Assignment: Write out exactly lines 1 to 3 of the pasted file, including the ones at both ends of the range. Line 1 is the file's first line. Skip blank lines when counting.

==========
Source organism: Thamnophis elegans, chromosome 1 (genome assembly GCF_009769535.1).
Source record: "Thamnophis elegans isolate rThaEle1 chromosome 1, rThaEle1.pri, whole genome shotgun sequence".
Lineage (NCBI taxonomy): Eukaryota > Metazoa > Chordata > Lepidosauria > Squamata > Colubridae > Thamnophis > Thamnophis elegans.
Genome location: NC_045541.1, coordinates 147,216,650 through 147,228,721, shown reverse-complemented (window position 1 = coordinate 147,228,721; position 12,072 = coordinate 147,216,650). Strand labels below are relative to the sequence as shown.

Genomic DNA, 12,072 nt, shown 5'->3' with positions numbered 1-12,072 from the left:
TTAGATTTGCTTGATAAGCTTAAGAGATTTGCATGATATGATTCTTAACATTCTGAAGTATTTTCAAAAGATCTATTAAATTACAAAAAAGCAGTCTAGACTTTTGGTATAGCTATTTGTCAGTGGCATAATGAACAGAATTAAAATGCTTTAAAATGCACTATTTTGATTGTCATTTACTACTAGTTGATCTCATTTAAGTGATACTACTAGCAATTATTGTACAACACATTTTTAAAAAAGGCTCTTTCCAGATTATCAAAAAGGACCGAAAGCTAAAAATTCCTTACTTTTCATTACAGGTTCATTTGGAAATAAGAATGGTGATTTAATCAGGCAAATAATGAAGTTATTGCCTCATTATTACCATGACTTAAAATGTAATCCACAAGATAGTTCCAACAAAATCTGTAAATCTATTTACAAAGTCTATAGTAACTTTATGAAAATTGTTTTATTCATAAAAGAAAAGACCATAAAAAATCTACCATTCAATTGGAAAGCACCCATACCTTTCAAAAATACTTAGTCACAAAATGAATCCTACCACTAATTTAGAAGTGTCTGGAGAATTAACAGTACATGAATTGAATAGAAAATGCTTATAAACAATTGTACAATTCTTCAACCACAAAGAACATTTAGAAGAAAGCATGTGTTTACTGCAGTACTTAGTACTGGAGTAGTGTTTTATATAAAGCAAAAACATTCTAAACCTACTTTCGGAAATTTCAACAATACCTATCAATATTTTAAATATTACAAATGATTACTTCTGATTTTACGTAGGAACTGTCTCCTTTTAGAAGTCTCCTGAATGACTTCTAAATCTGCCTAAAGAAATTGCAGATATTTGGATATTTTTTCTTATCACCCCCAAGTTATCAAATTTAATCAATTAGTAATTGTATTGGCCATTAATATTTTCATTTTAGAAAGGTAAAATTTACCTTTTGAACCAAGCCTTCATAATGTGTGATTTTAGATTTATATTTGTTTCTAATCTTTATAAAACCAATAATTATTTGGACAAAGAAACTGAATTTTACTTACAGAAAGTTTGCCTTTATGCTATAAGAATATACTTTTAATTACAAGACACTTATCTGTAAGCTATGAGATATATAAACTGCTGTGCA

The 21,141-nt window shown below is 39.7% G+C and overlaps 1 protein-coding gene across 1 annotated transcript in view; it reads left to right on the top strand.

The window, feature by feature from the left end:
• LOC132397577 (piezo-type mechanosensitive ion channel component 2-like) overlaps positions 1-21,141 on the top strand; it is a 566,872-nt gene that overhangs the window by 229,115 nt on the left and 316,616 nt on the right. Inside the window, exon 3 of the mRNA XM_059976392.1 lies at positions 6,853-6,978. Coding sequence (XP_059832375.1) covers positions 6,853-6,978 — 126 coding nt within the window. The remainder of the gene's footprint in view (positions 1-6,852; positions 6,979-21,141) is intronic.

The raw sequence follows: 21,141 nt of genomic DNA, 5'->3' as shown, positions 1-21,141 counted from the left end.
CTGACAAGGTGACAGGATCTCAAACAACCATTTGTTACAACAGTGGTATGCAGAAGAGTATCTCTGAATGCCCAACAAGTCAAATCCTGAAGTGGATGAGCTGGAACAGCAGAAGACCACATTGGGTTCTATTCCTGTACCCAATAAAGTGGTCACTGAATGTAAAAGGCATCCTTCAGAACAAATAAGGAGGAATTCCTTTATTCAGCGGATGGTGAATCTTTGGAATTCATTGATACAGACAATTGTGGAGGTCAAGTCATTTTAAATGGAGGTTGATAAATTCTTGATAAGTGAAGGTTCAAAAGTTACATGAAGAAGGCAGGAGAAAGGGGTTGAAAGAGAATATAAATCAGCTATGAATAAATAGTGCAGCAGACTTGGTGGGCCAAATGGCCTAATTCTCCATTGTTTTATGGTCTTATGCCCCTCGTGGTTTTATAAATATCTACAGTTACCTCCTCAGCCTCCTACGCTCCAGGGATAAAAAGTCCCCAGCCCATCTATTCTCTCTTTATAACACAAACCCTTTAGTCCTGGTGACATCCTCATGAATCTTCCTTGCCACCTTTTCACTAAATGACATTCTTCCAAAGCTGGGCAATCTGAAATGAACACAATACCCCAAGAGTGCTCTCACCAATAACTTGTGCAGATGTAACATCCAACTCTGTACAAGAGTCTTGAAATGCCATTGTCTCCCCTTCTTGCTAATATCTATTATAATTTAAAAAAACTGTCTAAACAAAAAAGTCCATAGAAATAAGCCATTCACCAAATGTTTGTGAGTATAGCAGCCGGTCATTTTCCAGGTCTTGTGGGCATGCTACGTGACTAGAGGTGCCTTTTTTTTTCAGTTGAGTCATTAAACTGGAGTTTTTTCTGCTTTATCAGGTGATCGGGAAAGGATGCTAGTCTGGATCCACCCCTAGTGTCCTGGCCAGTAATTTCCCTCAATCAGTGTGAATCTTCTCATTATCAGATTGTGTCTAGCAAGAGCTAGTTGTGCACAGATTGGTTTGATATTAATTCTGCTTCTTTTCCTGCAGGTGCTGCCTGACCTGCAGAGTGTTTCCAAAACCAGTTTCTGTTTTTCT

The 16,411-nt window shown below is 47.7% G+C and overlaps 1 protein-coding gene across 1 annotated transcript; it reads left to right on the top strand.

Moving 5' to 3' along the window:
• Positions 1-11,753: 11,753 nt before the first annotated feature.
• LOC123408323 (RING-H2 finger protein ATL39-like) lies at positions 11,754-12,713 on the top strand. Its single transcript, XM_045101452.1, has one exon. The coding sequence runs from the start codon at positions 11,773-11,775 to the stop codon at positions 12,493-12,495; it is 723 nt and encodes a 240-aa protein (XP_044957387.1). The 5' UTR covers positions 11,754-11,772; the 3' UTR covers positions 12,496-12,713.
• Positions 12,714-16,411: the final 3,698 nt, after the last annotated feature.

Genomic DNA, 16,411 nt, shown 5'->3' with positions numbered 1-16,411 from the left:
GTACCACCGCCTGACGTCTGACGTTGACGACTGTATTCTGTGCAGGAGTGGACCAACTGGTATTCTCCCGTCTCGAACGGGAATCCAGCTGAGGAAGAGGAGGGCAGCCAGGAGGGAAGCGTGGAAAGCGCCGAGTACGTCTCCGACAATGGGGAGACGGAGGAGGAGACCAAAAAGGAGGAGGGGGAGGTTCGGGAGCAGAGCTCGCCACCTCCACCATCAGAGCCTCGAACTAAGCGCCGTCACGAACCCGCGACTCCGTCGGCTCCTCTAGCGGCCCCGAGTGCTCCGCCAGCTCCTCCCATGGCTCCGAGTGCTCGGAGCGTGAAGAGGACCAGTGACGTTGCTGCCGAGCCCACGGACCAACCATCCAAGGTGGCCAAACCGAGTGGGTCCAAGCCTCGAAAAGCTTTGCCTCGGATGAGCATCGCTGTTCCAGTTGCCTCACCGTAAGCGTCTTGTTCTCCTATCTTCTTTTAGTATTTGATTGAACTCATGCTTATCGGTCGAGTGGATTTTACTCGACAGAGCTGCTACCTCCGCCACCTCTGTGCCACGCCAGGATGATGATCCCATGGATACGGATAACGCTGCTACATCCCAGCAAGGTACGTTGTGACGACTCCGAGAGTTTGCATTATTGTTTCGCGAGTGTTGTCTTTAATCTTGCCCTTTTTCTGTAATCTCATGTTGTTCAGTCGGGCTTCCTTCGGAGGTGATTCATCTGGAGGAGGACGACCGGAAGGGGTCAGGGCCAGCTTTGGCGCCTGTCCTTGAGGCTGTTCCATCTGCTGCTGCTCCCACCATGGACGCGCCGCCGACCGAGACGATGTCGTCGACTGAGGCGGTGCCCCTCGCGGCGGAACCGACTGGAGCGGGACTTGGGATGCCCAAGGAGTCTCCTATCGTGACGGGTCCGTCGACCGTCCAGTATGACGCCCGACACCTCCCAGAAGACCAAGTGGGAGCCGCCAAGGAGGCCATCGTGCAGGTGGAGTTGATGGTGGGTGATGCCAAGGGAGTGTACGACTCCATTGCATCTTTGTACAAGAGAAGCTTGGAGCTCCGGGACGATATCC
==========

Source organism: Thamnophis elegans, chromosome 1 (genome assembly GCF_009769535.1).
Source record: "Thamnophis elegans isolate rThaEle1 chromosome 1, rThaEle1.pri, whole genome shotgun sequence".
Lineage (NCBI taxonomy): Eukaryota > Metazoa > Chordata > Lepidosauria > Squamata > Colubridae > Thamnophis > Thamnophis elegans.